VA Update: Key Programs, Policies Take Shape as 2019 Dawns
There are a series of ongoing initiatives throughout the VA underway as 2018 winds down. Here's a recap of some of the key issues; many of the details are courtesy of a December webinar presented by Col. Brian Anderson, USAF (Ret), director of MOAA's Career Transition and Member Services.
(MOAA hosts webinars designed to educated members on a variety of topics, including military benefits, transition issues, veterans and survival services, and financial planning. To learn about becoming a member, visit here.)
Issue: Fixes to the Forever G.I. Bill
Status: Delayed, but in process.
After months of confusion, the VA announced in November that it would need an additional 12 months to correct glitches in its computer system that paid out housing stipends through the Forever G.I. Bill.
The VA said it will have the stipends sorted out by December 2019.
The primary issue: Changes to benefits legislation that require the VA to pay housing stipends based on the location where the student attends most of his or her classes, not the location of the school's main campus. These were supposed to go into effect Aug. 1; when VA officials saw the problems making the change would be significant - Wilkie compared the situation to “flying a plane while building it” - they pulled the plug for current recipients and reverted to the old housing-allowance calculations.
The move came after lawmakers from both parties pressed VA officials for an estimate on when the changes would go into effect and a backlog of education claims would be cleared. VA Secretary Robert Wilkie said the department plans to ensure “each and every beneficiary will receive retroactively the exact benefits to which they are entitled under the law.”
Issue: Expanded Benefits for Blue Water Navy Veterans
Status: In progress (again).
The Senate did not vote on the Blue Water Navy Vietnam Veterans Act when it received the bill from the House in late 2018. Pre-holiday attempts were blocked by senators opposed to the legislation. But just hours into the new session, the bill has been reintroduced.
In 2018, MOAA president and CEO Lt. Gen. Dana T. Atkins (USAF, Ret.) joined leaders from other military and veteran service organizations in urging President Donald Trump to help pass the bill.
The bill unanimously passed the House in June. Shortly after, Wilkie, who took lead of the VA in July, called into question the scientific evidence behind the Blue Water Navy bill, which would allow those who served aboard ships off the coast of Vietnam to claim presumptive exposure to Agent Orange. He addressed the issue in a November interview.
Issue: Changes to Survivor Benefit Plan/Dependency and Indemnity Compensation
The VA's Pension and Fiduciary team is working under a new policy to reduce delays in payment to spouses who are entitled to both the Survivor Benefit Plan and the Dependency and Indemnity Compensation.
Delays can affect these beneficiaries because the SBP process is usually started soon after a retiree's death, but the DIC claim is not always submitted immediately. Delays also occur when the death certificate is not included with the claim.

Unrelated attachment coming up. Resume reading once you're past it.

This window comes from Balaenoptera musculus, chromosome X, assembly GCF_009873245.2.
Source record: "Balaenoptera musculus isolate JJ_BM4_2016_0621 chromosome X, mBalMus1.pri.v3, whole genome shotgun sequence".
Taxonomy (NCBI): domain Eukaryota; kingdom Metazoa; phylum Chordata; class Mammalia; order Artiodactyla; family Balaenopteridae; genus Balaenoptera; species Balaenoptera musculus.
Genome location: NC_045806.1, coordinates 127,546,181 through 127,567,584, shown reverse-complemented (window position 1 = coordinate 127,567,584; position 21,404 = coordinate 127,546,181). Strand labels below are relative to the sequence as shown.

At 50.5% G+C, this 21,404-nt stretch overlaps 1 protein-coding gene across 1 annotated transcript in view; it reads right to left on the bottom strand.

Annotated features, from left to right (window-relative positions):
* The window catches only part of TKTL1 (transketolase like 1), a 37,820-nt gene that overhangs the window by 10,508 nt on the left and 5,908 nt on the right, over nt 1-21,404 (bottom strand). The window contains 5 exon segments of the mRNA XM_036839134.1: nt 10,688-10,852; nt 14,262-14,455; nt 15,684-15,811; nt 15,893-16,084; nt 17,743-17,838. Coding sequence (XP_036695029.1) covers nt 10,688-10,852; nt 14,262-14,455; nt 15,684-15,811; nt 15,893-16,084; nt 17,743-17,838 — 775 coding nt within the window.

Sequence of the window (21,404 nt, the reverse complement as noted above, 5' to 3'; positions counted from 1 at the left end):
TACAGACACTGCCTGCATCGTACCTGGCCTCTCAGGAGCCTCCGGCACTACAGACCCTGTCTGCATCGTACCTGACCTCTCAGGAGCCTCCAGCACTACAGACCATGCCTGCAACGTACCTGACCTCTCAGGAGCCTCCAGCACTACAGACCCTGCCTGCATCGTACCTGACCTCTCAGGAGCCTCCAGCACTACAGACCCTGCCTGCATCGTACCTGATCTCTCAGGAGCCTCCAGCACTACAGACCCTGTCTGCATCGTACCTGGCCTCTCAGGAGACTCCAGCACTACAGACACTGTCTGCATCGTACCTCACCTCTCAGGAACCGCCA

Under the new process, if a veteran is paid 10 years of SBP premiums and the survivor is receiving SBP for less than one year, then DFAS will alert the VA to begin DIC and start the offset in the same month. An audit will be conducted to determine if the recoupment is required.
The claim process has been reduced from 300 days to about 80, according to the VA.
The VA is considering putting DIC into the Decision Ready Claims process in early 2019, which could cut the time down farther.
Issue: Implementing the Appeals Modernization Act
The Veteran Appeals Improvement and Modernization Act of 2017 - known as the Appeals Modernization Act - mandates the VA to modernize the current claims and appeals process, include three review options for disagreements with decisions, require improved notification of VA decisions, provide earlier claim resolution, and ensure earliest effective date possible.
The program should be fully implemented by February 2019.
Issue: Reorganizing the Veterans Health Administration
The VA announced its plan to reorganize the Veterans Health Administration under President Donald Trump's executive order to reorganize the entire federal government in efforts to reduce bureaucracy.
The VHA will be realigned into four offices:
- The Office of Population Health will focus on health care in a particular region to promote best practices and standards.
- The Discovery, Education and Affiliates Networks (DEAN) Office combines two former offices - the Office of Academic Affiliates and the Office of Research and Development - to advance medical care and innovation.
- Engineering and Environment of Care functions will be integrated into a single office to improve coordination between related environment and safety initiatives.
- Human Resources functions will merge four headquarters-based groups into one office.
Issue: Redesigning the VA website
The VA officially launched its updated website, www.va.gov, on Veterans Day. The new website includes plain language and an action-oriented design as a portal for veterans to access a full suite of services. The website allows users to access health care, disability, education benefits, and VA records in a more straightforward fashion than previous designs; get a breakdown here.